Buena Vista County, IA
USGenWeb Project

Extracted from:  Wegerslev, C. H. and Thomas Walpole. 
 Past and Present of Buena Vista County, Iowa
Chicago:  S. J. Clarke Publishing Co., 1909, p. 571-72.

Transcribed by Paul Nagy

Biography of  Herman Schuman

Herman Schuman, who gives his time and energies to general agricultural pursuits in Coon township, where he owns an excellent farm of one hundred and sixty acres, was born in Newell township, Buena Vista county, Iowa, February 11. 1886.  His father, William Schuman, who was a native of Germany, served in the army of that country before his emigration to the new world.  He arrived in the United States at the time of the close of the Civil war and took up his abode near Newell, Iowa, first becoming connected with farming interests as a renter. Subsequently he removed to Minnesota but after carrying on agricultural pursuits there for some time, he returned lo Buena Vista county and here continued to reside until called to his final rest on the 8th of February, 1904, his demise being deeply regretted by many friends as well as his immediate family.  His widow, who still survives him, has attained the age of sixty-five years and is a devoted member of the German Methodist Episcopal church.  She makes her home with her son Herman, and the record of her other children is as follows:  William, who is engaged in farming in Coon township; Amelia, the wife of James Day; Amos, a dairyman residing in North Dakota; Lena, the wife of William Norm; John, who is also an agriculturist of Coon township; Annie, who is the wife of Fred Homnor; Carrie, the wife of John Kemp; and Emma, the wife of Arthur Blank, who is engaged in the butchering business.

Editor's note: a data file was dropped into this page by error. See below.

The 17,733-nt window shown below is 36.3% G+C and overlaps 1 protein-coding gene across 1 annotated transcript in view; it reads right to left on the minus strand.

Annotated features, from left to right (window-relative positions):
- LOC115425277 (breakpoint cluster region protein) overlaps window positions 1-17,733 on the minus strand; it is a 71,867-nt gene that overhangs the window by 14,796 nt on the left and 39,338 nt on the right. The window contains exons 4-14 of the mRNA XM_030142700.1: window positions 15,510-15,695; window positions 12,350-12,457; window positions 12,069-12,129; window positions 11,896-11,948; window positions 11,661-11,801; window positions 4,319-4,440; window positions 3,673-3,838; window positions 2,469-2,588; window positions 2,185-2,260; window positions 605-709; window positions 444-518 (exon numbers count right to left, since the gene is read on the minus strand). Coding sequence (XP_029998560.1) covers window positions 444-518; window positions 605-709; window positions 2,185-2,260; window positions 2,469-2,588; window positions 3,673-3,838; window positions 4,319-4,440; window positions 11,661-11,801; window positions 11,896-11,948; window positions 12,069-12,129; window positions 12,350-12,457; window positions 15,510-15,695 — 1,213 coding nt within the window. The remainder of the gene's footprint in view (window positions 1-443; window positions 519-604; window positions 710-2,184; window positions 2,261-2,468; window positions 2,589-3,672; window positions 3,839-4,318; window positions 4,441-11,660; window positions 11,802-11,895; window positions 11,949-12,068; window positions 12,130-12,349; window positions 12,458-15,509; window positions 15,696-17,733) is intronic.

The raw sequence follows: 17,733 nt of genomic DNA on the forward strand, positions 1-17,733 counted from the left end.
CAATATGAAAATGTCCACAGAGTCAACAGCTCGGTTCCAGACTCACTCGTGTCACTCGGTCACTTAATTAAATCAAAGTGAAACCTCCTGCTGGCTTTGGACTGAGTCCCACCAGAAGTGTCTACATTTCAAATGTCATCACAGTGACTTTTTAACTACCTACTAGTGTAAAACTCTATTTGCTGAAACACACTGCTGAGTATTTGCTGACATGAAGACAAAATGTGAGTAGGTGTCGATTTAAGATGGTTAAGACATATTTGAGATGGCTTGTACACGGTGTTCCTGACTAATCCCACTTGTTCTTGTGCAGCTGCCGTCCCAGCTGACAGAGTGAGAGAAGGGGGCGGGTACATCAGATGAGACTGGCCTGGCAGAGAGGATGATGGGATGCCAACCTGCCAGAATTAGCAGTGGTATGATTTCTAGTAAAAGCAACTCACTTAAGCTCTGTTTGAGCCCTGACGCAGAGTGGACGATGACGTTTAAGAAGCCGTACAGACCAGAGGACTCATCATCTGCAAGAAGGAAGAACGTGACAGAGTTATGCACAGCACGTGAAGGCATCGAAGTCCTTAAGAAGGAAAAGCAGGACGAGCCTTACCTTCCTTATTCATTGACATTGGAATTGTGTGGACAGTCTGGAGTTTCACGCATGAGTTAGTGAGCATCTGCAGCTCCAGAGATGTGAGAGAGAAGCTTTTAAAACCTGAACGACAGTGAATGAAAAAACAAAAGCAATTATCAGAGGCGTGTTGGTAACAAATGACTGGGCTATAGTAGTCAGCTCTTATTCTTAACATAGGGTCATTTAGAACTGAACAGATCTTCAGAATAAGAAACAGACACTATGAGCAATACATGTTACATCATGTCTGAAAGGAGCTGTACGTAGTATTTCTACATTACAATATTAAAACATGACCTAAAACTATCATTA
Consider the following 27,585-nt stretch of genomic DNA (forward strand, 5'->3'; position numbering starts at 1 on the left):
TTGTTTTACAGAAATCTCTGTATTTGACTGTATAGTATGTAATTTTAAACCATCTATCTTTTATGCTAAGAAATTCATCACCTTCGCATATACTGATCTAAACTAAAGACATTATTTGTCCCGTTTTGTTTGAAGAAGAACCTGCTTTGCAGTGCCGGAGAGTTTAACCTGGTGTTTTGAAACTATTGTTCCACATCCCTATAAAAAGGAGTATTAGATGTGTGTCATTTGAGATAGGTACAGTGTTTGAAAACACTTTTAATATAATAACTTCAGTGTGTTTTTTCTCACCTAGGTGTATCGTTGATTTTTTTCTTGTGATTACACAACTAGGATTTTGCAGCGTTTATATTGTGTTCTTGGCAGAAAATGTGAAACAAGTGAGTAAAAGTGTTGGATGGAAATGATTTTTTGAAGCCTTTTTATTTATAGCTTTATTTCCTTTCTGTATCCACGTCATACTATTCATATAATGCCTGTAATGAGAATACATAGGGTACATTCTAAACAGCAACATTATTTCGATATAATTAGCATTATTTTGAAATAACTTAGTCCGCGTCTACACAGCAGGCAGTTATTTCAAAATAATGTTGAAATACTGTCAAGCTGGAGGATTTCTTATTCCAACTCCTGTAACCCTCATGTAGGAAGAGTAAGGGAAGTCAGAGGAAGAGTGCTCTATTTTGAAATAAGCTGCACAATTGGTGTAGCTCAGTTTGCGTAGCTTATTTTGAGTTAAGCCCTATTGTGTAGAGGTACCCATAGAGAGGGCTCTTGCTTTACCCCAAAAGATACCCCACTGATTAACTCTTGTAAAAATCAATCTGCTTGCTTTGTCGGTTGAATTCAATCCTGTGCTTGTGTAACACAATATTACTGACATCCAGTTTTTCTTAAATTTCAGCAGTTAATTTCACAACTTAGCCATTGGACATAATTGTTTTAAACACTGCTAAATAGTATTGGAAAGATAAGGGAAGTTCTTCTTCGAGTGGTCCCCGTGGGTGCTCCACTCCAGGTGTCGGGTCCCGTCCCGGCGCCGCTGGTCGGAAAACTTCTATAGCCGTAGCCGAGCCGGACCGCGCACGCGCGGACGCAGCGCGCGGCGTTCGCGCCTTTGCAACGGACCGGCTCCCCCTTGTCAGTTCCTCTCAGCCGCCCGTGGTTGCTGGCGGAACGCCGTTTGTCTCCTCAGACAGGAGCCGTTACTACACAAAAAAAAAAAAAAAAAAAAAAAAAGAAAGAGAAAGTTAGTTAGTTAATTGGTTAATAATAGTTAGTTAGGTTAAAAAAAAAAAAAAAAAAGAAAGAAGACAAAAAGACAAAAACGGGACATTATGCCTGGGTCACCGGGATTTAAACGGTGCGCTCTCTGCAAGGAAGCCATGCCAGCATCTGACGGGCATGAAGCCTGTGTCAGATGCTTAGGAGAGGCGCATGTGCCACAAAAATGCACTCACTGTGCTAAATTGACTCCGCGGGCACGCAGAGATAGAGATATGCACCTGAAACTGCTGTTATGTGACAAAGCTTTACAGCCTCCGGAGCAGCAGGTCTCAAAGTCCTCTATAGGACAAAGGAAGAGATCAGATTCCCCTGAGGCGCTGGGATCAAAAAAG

Herman Schuman attended the district schools until fourteen years of age and, having early become familiar with the duties and labors that fall to the lot of the agriculturist, he then devoted his entire attention to the work of assisting his father in the operation of the home farm until the latter's death.  As before stated, he now owns and operates one hundred and sixty acres of well improved and valuable land, which he has brought under a high state of cultivation through the utilization of modern and progressive methods of farming.  In addition to raising the cereals best adapted to the soil and climate he also grows fruit to some extent and, though still a young man, has already gained an enviable reputation as a prosperous agriculturist and public-spirited citizen of his native county.